RA218 ISB Adapterand Fine Tune Unit

October 2012: Much can be found on the Internet relating to the RA17’s (or RA117’s) inability to resolve SSB. I think this is actually an unfair criticism since, as I have previously said, the type is more than capable of producing comfortable resolved SSB provided care is taken NOT to overload the detector. This will undoubtedly require judicious use of the input attenuator and IF gain control. Also, bear in mind that a 50 year old receiver with deteriorating resistors and capacitors is NOT going work as well as when it left the factory.

Racal made several Sideband adapters. This is the RA218 Independent Sideband Adapter and Fine Tune Unit which was specifically intended for use with the RA117 and was primarily intended for resolving RTTY (or RATT) as part of a system with the designation CJK. The RA218 can also be used with the RA17 or RA17L, however in that circumstance the Fine Tune facility is not used for reasons which will become clear later. This RA218 came to me in a very sad state. I had been warned that it was not complete but that it probably only needed a few valves. True, there were several valves missing; a couple of EK90s and a couple of 12AT7s. Also missing were the two oil-filled 600 ohm output transformers which had been replaced with small output transformers for driving loudspeakers. However the most crucial part that was missing was the 18KHz crystal.

As can be seen from the schematic on the right, the 18KHz crystal, X4 is by no means conventional. For a start 18KHz is literally audio frequency, and anyone who knows anything about quartz crystals will know that a crystal cut to resonate at ten times that frequency will be large. In the RA218, crystals X1, X2 and X3 are all in the region of 118KHz and are all about 50mm high. So to cut one for 18KHz would just be impractical. In fact I even doubt if it would be possible.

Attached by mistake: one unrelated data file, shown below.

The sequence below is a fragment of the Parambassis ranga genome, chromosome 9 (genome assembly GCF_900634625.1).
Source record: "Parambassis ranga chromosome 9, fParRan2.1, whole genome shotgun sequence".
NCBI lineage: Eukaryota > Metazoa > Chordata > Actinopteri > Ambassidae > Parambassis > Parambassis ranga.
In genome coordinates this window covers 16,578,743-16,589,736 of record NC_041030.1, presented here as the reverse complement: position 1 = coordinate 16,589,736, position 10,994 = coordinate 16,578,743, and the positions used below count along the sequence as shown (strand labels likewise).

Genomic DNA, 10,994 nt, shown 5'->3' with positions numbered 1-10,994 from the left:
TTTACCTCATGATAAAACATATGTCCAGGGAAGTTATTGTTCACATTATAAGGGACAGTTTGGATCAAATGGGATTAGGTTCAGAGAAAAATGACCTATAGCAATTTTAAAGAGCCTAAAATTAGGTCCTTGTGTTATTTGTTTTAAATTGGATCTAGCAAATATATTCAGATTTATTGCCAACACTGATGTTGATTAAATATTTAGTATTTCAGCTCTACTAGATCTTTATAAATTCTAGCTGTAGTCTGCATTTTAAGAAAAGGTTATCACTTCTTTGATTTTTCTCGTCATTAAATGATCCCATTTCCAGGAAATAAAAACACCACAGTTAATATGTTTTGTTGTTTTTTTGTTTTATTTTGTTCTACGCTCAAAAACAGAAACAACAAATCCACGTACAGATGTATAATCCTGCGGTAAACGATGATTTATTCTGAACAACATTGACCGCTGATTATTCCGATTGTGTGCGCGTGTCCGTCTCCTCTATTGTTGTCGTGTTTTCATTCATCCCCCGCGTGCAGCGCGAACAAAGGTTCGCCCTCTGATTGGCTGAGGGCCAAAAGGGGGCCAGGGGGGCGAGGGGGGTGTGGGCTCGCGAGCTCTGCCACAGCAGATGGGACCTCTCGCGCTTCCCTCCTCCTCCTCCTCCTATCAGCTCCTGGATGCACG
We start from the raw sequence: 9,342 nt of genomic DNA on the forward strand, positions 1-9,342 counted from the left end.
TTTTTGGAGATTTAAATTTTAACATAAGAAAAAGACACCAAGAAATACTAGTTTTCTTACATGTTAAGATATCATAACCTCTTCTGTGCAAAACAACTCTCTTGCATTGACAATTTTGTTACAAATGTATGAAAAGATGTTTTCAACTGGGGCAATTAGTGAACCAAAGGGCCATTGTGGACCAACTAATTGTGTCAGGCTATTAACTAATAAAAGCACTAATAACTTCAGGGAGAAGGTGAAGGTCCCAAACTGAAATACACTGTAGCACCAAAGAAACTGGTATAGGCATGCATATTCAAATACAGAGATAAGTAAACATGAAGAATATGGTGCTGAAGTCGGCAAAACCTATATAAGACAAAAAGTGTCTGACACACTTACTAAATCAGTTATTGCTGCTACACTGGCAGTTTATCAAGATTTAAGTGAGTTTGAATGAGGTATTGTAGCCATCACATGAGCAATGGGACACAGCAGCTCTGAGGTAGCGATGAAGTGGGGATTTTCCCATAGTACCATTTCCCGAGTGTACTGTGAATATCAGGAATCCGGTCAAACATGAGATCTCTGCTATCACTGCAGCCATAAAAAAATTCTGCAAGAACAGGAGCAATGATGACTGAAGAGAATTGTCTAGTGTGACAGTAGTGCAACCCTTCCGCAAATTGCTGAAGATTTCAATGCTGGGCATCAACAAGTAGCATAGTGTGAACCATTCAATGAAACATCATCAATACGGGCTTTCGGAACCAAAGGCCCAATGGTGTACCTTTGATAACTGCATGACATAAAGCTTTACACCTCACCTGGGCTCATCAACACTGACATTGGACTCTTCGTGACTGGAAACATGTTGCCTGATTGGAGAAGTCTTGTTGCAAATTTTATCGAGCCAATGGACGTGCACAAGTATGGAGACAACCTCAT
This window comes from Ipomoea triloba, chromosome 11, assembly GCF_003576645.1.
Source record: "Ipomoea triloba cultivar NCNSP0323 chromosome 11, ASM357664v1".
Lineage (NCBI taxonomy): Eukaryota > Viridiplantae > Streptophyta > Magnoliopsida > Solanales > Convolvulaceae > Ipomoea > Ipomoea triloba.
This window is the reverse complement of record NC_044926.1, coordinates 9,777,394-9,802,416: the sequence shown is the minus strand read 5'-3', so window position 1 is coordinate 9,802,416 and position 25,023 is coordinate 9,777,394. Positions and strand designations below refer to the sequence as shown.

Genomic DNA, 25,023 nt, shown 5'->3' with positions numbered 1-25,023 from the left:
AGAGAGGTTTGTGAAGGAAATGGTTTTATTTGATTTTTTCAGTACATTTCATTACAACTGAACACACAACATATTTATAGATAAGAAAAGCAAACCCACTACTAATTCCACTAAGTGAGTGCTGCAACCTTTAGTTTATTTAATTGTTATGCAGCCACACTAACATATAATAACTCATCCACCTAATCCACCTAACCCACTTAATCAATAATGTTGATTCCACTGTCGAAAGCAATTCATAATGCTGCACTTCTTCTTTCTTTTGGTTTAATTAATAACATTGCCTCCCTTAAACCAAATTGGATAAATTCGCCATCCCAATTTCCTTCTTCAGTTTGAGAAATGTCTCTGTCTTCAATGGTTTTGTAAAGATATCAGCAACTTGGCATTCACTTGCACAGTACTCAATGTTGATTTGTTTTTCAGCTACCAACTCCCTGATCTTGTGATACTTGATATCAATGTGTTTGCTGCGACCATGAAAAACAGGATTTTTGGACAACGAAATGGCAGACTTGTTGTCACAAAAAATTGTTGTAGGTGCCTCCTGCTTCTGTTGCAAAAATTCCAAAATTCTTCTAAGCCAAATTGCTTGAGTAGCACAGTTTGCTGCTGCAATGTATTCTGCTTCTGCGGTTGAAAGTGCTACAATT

However, looking at the schematic on the right it would appear that X4 is NOT actually a single element, but two pieces of quartz cut in such a way that  their resonant frequencies are actually separated by 18KHz. If this is the case then it is indeed a very cunning solution.

Obtaining the missing 600 ohm transformers was relatively simple since they are identical to the smaller of the two fitted in the RA17 series. But, it goes without saying that obtaining a genuine 18KHz crystal was going to be a ‘non-starter’. Deciding that I was not going to be beaten, I set about looking for a simple low-cost solution to the problem.

What I came up with is both simple … and appropriately cunning too …

August 2015:

A good friend of mine recently obtained an RA218 which he asked me to check over. This one did have the rare 18KHz crystal! My theory about the dual quartz element proved to be correct as can be seen in the photographs on the right.